INSYDIUM: X-Particles was used throughout the commercial to help visualize the virus via particles floating through the air and out of people’s mouths, while talking and breathing. Why was X-Particles chosen to create these simulations?
MR: When the project first arrived within the department, the client referenced some much simpler work from previous governmental health campaigns, created entirely in After Effects. Alongside this, they showed some high-end references from movies and music videos. It quickly became apparent that their intentions for the project were far more sophisticated than the early references and X-Particles seemed the ideal solution.
With X-Particles, we knew we could quickly achieve something extraordinarily detailed and complex with the right level of control required to satisfy both the scientists and the creatives.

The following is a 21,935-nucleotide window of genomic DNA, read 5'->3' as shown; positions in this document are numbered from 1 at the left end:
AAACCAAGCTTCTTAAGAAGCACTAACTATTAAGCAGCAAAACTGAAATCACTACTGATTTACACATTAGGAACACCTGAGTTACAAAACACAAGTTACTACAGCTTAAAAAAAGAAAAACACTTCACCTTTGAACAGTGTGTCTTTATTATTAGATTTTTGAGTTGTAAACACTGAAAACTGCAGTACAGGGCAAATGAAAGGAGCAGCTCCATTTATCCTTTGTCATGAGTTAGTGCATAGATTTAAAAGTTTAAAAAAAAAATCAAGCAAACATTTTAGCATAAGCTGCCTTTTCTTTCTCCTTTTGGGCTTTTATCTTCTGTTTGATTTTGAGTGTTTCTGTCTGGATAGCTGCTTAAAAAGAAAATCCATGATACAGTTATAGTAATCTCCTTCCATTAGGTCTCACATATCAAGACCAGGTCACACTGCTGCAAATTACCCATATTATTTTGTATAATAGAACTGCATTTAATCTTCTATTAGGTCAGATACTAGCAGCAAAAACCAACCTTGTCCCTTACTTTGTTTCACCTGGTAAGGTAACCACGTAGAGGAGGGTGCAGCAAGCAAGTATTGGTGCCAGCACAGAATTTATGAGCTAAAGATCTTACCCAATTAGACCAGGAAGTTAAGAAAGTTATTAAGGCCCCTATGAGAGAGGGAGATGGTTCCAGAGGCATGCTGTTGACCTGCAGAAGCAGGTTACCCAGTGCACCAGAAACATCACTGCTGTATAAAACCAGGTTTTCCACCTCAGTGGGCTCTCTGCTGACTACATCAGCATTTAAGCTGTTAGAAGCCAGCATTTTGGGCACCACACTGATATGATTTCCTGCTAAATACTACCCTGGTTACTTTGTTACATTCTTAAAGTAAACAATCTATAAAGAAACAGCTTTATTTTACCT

We knew that the visualized virus particles would be emitted through breath, speech and coughing, so we worked with various emission setups, using multiple X-Particles systems. Each system was driven by a combination of speed and sound modifiers linked to the vocal audio of the shot. We had multiple systems representing the varied size and weight of particles being breathed or ‘coughed out,’ in addition to numerous flow field dynamics and kill modifiers to control their range and movement through the air. The ability to build a core setup like this and then move it, scale it and pin it on the fly shot by shot was impressive and a great testament to the usability of the plugin.